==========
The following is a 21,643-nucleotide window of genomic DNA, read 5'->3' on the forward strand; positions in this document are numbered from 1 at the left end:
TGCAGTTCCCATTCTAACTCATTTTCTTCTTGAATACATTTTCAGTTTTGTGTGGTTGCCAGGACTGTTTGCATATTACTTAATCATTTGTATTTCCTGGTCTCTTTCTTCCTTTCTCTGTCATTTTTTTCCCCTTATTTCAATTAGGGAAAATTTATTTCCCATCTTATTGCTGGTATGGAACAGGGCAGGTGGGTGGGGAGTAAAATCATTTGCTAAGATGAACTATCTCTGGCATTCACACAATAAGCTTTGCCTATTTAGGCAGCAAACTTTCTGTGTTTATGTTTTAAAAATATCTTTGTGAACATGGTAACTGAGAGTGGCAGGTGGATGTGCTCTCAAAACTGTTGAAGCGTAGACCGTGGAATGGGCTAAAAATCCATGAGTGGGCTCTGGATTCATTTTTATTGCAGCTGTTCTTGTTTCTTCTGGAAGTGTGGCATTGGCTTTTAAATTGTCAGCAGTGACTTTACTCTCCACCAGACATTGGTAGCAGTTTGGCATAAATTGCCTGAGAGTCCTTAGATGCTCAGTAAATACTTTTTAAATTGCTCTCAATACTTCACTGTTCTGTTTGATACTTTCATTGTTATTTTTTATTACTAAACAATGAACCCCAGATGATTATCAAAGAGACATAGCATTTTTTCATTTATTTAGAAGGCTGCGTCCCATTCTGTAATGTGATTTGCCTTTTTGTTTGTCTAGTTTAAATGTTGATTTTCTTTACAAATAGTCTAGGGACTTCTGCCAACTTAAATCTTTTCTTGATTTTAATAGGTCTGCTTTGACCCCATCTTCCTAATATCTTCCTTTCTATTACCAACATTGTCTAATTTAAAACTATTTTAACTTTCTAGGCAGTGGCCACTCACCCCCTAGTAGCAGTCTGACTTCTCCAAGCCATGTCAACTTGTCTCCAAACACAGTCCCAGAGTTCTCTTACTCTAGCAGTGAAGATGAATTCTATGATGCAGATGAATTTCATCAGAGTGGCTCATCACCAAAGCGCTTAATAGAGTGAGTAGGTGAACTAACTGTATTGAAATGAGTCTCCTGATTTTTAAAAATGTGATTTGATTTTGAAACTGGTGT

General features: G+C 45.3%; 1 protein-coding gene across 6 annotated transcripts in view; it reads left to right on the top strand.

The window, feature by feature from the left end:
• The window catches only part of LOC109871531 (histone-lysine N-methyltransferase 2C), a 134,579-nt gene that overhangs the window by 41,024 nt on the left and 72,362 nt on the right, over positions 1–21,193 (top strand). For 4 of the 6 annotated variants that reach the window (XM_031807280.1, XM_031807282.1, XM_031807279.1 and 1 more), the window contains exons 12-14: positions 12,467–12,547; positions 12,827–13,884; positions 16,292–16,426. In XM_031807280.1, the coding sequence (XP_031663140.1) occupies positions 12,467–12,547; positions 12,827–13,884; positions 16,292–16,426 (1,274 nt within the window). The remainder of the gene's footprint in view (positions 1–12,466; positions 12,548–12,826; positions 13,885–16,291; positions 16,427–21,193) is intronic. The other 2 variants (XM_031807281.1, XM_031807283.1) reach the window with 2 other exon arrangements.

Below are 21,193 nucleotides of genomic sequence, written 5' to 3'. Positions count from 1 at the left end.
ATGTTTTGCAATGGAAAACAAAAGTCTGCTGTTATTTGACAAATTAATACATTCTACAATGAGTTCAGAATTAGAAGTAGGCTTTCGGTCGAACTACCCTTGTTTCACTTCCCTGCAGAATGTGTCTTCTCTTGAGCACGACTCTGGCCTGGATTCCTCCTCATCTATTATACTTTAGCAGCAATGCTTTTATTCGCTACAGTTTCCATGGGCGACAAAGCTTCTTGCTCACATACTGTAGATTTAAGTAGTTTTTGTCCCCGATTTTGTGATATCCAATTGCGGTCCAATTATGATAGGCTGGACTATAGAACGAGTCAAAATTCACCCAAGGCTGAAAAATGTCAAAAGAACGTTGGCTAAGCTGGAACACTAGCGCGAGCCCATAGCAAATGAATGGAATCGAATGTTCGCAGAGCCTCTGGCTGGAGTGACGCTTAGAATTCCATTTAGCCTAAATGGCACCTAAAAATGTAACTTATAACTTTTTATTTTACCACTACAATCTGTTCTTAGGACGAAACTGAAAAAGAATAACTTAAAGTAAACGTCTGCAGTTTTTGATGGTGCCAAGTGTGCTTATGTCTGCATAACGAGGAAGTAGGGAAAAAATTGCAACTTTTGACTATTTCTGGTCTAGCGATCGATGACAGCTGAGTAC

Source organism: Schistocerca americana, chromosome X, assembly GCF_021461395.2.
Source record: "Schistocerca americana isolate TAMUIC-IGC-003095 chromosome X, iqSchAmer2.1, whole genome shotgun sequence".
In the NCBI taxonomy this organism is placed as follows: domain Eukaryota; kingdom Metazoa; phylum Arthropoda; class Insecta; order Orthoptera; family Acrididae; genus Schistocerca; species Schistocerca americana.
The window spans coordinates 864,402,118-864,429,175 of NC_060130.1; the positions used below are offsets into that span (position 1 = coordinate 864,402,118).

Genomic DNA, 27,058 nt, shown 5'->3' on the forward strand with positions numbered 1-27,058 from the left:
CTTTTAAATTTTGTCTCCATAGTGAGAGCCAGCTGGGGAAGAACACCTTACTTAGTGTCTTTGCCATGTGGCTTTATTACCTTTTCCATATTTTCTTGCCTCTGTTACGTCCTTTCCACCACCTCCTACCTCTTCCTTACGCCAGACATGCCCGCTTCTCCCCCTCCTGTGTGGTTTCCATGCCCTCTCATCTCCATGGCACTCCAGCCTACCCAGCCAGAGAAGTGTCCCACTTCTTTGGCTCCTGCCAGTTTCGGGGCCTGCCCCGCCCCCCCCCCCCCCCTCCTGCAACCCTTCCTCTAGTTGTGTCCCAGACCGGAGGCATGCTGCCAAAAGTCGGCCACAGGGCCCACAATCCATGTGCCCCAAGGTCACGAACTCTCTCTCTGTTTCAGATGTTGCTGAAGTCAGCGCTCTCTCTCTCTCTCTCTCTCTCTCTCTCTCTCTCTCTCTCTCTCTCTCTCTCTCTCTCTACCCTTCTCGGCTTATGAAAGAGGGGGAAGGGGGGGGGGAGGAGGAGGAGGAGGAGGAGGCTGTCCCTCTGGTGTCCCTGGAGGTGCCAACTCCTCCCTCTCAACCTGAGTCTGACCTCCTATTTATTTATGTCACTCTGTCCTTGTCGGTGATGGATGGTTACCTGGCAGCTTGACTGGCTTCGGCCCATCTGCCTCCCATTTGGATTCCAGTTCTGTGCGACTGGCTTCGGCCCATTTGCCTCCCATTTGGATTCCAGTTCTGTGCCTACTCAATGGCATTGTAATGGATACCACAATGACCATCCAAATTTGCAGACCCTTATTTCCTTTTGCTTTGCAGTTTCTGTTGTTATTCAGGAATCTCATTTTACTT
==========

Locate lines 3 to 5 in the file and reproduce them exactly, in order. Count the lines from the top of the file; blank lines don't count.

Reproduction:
General features: G+C 45.3%; 1 protein-coding gene across 6 annotated transcripts in view; it reads left to right on the top strand.

The window, feature by feature from the left end:
• The window catches only part of LOC109871531 (histone-lysine N-methyltransferase 2C), a 134,579-nt gene that overhangs the window by 41,024 nt on the left and 72,362 nt on the right, over positions 1–21,193 (top strand). For 4 of the 6 annotated variants that reach the window (XM_031807280.1, XM_031807282.1, XM_031807279.1 and 1 more), the window contains exons 12-14: positions 12,467–12,547; positions 12,827–13,884; positions 16,292–16,426. In XM_031807280.1, the coding sequence (XP_031663140.1) occupies positions 12,467–12,547; positions 12,827–13,884; positions 16,292–16,426 (1,274 nt within the window). The remainder of the gene's footprint in view (positions 1–12,466; positions 12,548–12,826; positions 13,885–16,291; positions 16,427–21,193) is intronic. The other 2 variants (XM_031807281.1, XM_031807283.1) reach the window with 2 other exon arrangements.